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MelissaMiller
September 3rd, 2012, 03:42 PM
For those of you who have not met Tracye she is Solstice Publishing's executive assistent. She is here today to discuss "The Labor of Love"

Labor Day


We’ve all heard love is a labor and usually assume it’s about love. But what love? Reflecting on “what love” left me pondering on the many levels of labored love.


My initial inklings brought me to the love you have of another being. Your significant other, soul mate, heart-pounding shake-inducing crush, that one being that you know is your all-spark and you would do anything for. Like Celeste Armitage in A Dead Man's Debt by Grace Elliott (http://www.amazon.com/A-Dead-Mans-Debt-ebook/dp/B0046REKBS/ref=sr_1_2?ie=UTF8&qid=1346687875&sr=8-2&keywords=a+dead+mans%27+debt), or Chloe in Love Letters by Geraldine Solon (http://www.amazon.com/Love-Letters-ebook/dp/B004IE9YA6/ref=sr_1_1?s=digital-text&ie=UTF8&qid=1346696376&sr=1-1&keywords=love+letters). You would move mountains for this person if you could, although sometimes it takes a mountain moving for your heart and head to realize it simultaneously. And then I realized, that almost without notice I had moved from another being, to children. After all, wouldn’t we move mountains for our children?


Anyone who has been around kids for longer than a few minutes knows that children are definitely a labored love. Sure, we love them, but when is the last time you took a step (http://www.coffeetimeromance.com/board/#) back and looked at the labor you put into that love? Obviously there’s the normal labor in giving birth, but not everybody has given birth to the child they would move mountains for, like the twins in Nancy Wood's book Due Date (http://www.amazon.com/Due-Date-ebook/dp/B00876174M/ref=sr_1_2?ie=UTF8&qid=1346695299&sr=8-2&keywords=due+date%2C+nancy+wood). Think of the dad’s, teachers, adopted parents, and even the concerned citizens like Molly in Chasing Amanda, by Melissa Foster (http://www.amazon.com/Chasing-Amanda-ebook/dp/B004WF5202/ref=sr_1_1?s=digital-text&ie=UTF8&qid=1346688674&sr=1-1&keywords=chasing+amanda) that labor over “our” children.


Then there are the people who don’t have the flesh and blood kids, but pour their love into activities or objects they love. A clean home (I know we’ve all labored over this at least once!), a sport we play (I’m a sucker for softball), traveling, reading, writing, that one part of who we are that we can’t, or won’t give up. We see it in Promise on Pointe by Beth Mercer (http://www.amazon.com/Promise-on-Pointe-ebook/dp/B0053QZHTU/ref=sr_1_1?s=digital-text&ie=UTF8&qid=1346695962&sr=1-1&keywords=promise+on+pointe) when Elsie has to choose between her lifelong dream of dancing and something else. And who else could write a traveling book other than someone who loves to travel, like Jack Adler and his book Smooth Traveling for Seniors (http://www.amazon.com/Smooth-Traveling-For-Seniors-ebook/dp/B006L9YPTG/ref=sr_1_1?s=digital-text&ie=UTF8&qid=1346696187&sr=1-1&keywords=traveling+for+seniors).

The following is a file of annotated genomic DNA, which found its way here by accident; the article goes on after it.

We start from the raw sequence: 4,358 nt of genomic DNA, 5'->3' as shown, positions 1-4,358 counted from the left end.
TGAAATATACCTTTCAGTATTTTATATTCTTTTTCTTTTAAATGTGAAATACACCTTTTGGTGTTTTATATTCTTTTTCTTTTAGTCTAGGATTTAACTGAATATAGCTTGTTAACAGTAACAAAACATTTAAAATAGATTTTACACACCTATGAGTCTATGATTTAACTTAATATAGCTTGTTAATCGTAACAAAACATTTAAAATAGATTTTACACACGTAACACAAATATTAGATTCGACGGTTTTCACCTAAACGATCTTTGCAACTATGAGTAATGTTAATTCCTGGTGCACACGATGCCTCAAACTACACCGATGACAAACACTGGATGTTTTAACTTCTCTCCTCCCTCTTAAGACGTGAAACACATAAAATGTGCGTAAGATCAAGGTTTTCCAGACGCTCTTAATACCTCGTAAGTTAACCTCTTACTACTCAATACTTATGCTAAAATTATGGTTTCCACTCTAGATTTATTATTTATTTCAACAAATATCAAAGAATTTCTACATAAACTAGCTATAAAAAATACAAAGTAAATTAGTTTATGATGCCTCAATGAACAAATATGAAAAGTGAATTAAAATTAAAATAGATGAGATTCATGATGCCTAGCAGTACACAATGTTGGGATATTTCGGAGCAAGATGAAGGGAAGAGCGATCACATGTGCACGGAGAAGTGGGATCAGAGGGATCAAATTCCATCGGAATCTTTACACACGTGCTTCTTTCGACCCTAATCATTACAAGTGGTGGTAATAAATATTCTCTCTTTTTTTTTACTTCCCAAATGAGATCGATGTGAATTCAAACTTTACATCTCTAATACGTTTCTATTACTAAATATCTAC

As writers we all have something that gave us the extra push to write. Often it is our love for books that inspire us to write our own. We see this in Rebecca Frencl’s inspiration section on her blog Not All Who Wander Are Lost (http://rebeccalfrencl.blogspot.com/), and can relate when reading her book Ribbons of Moonlight (http://www.amazon.com/Ribbons-of-Moonlight-ebook/dp/B004NNUZQY/ref=sr_1_1?s=digital-text&ie=UTF8&qid=1346695619&sr=1-1&keywords=ribbons+of+moonlight).


So sure, “Love is a labor” can be about loving another person, but I feel ultimately it is more about what you love, and the constant labor you go through to satisfy that desire.

Find more love and labor-intensive books at http://www.solsticepublishing.com (http://www.solsticepublishing.com/)